Carcinogenicity of Lipid-Lowering Drugs

Marco Pahor, MD
JAMA. 1996;275(19):1480. doi:10.1001/jama.1996.03530430023028.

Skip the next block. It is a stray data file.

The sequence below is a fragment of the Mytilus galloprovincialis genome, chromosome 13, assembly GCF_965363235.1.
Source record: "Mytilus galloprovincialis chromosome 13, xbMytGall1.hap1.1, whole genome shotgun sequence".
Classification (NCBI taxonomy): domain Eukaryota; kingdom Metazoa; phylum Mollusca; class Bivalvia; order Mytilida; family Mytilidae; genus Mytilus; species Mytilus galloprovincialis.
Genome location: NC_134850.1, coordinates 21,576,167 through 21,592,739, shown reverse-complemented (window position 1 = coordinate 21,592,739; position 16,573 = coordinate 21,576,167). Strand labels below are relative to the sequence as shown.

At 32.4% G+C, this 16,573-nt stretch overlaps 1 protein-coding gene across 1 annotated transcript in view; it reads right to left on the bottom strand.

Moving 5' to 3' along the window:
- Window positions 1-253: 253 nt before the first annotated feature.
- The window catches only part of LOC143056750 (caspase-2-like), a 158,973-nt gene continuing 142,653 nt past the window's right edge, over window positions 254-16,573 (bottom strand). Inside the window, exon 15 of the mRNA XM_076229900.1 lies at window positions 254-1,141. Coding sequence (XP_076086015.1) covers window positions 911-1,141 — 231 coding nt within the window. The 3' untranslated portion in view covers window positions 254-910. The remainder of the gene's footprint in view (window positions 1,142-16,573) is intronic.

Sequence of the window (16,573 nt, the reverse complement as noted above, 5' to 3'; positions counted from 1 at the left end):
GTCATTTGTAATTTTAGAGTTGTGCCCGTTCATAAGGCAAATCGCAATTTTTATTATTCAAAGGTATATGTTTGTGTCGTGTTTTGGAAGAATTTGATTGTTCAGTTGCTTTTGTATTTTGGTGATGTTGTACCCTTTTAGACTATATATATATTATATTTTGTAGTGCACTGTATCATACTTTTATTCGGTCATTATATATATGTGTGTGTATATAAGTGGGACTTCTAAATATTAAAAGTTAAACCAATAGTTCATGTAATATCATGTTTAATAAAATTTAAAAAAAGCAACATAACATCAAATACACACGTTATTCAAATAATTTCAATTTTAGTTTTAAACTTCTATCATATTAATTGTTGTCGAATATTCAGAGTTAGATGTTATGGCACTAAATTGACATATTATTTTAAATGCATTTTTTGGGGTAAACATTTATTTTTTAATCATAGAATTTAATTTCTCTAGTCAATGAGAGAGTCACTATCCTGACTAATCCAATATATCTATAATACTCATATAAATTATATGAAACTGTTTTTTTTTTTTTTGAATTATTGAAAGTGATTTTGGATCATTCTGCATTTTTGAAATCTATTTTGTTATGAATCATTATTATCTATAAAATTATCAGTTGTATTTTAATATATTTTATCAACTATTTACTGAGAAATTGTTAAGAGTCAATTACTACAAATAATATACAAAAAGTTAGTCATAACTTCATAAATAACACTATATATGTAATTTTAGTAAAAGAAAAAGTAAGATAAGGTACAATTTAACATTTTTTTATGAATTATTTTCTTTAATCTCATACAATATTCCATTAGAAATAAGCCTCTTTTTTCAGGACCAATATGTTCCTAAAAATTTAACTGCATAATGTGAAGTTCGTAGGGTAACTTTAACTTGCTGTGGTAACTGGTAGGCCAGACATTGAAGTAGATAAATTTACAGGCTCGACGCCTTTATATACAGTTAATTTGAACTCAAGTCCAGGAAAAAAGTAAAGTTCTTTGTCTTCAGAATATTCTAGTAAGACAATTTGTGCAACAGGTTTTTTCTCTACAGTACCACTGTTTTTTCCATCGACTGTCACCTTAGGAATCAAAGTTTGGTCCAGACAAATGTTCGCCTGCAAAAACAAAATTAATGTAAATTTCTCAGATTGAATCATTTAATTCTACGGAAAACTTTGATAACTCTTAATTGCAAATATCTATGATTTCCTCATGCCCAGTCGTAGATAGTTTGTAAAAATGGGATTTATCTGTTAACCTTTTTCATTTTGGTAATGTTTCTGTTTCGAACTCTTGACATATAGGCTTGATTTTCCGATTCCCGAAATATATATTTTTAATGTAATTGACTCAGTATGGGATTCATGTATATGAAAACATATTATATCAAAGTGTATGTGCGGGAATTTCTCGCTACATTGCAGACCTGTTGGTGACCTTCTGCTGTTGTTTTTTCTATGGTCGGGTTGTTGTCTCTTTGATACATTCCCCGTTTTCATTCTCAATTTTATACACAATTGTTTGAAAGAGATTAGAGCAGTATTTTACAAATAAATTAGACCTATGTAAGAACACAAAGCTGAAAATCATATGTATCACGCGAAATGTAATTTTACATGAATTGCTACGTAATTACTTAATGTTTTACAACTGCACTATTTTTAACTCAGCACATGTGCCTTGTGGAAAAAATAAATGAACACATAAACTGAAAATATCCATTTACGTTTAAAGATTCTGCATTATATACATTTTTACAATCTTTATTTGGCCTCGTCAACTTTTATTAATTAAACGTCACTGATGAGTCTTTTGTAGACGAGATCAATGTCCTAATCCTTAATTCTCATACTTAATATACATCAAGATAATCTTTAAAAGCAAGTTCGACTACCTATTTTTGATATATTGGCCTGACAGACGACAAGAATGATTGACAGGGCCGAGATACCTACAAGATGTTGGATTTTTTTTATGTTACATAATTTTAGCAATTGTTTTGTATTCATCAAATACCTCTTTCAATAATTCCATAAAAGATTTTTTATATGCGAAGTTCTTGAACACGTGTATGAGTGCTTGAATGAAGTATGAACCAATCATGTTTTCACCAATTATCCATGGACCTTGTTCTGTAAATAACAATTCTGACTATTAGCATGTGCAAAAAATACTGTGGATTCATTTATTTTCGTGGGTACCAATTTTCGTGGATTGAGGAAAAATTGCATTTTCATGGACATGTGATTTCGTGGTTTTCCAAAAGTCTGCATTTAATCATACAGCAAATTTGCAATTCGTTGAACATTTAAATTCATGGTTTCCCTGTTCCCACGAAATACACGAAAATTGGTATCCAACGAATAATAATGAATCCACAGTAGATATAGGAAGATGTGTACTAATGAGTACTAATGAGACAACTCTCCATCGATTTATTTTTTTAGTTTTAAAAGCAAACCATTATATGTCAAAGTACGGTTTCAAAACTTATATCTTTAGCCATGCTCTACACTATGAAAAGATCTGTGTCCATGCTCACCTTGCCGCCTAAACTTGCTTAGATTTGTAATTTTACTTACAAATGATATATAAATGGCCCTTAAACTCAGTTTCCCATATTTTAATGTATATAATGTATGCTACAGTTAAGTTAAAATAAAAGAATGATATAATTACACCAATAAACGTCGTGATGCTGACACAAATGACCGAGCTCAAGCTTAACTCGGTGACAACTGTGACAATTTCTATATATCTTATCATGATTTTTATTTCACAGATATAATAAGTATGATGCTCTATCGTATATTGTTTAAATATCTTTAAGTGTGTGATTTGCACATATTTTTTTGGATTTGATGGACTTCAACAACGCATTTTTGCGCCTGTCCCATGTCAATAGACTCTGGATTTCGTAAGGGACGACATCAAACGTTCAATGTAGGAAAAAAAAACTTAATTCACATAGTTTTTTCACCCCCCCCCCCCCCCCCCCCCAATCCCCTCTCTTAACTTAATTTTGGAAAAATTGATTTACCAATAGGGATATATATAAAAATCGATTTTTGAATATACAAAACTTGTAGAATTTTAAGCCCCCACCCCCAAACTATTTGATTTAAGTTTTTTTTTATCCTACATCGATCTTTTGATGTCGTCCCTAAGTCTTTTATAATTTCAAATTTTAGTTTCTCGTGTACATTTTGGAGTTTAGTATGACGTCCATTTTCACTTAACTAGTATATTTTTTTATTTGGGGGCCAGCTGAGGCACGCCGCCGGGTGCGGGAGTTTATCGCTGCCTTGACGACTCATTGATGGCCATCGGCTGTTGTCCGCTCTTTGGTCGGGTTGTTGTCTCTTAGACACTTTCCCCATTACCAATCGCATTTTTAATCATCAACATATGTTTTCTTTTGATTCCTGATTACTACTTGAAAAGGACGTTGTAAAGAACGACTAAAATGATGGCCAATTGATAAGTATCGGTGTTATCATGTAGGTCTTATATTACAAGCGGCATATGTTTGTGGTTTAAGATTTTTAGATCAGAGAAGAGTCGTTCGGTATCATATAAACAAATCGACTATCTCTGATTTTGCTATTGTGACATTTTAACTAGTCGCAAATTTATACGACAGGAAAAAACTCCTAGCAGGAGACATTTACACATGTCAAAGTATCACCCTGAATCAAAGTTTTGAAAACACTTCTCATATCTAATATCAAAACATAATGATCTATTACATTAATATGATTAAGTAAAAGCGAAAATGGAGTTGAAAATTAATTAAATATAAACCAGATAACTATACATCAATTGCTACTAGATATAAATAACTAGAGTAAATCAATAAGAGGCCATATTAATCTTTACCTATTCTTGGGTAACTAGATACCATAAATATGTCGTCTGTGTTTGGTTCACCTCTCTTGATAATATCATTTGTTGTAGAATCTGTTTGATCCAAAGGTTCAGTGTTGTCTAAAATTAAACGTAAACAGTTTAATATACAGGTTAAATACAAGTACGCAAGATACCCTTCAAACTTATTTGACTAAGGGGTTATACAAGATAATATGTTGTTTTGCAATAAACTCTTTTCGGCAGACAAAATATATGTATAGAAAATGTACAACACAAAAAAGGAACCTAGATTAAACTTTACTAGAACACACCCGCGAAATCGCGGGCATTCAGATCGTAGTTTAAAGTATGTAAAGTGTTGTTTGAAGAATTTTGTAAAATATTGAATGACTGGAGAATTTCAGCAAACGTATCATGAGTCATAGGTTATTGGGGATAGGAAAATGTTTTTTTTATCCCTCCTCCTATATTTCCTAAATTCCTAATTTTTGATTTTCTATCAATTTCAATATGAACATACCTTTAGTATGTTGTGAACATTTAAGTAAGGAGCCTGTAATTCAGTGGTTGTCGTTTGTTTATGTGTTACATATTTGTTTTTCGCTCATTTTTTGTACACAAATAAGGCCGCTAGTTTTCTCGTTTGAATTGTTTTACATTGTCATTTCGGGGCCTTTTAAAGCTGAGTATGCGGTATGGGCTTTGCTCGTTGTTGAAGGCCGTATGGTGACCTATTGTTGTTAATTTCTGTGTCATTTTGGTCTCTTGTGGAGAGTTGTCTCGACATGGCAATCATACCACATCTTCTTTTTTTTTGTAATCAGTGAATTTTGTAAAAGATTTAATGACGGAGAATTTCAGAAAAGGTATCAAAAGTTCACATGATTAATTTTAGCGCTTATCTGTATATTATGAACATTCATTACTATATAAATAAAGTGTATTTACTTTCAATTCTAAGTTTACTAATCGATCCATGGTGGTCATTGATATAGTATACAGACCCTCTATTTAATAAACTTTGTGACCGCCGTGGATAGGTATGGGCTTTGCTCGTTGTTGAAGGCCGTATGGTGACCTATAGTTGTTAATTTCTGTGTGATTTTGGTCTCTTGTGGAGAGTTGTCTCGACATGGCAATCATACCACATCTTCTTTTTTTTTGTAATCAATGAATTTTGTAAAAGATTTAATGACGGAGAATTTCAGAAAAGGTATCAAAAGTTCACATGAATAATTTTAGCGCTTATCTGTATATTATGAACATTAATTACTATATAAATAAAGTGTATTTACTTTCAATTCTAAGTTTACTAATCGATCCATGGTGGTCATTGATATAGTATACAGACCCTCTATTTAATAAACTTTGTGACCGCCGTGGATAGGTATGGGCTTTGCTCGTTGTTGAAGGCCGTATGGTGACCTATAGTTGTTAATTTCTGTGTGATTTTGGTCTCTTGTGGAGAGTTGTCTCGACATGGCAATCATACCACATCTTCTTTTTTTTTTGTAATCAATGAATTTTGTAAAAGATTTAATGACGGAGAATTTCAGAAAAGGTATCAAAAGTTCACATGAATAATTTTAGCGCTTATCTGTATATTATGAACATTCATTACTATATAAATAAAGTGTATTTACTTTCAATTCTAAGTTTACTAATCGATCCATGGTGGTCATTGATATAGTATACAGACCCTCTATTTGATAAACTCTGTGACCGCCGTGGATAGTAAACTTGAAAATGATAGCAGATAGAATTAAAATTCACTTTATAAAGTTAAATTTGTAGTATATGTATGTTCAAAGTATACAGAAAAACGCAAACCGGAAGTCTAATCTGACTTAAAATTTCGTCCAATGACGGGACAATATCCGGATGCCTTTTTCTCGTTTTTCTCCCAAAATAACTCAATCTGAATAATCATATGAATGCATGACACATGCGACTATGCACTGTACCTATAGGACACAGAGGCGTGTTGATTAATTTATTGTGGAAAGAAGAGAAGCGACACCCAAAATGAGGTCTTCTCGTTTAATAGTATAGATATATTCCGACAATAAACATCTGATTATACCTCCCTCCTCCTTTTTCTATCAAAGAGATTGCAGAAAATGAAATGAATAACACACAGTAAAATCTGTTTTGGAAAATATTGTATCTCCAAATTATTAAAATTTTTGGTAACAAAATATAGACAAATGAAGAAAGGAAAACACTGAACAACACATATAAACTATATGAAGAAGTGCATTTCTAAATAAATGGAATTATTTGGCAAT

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To the Editor.  —In their article, Drs Newman and Hulley1 reviewed available data about potential carcinogenicity of lipid-lowering drugs and concluded that "most cholesterol-lowering drugs cause or promote cancer in rodents" and "[u]se of cholesterol-lowering drugs should be restricted to those at high risk of short-term CHD death." The authors addressed the issue only partially and failed to report the alternative view that statins may instead protect against cancer. There is emerging evidence that the HMG-CoA reductase inhibitor lovastatin can induce apoptosis in vitro in various cell lines, including tumor cells.2,3 Such an effect was dose dependent and was observed at low doses (100 nmol/L). The suspected carcinogenic effects are likely to occur at much higher concentrations. Apoptosis or genetically programmed cell death is an efficient mechanism for eliminating cancer cells and, therefore, for aborting cancer growth.4 Anticancer drugs act mainly by inducing apoptosis, and HMG-CoA reductase


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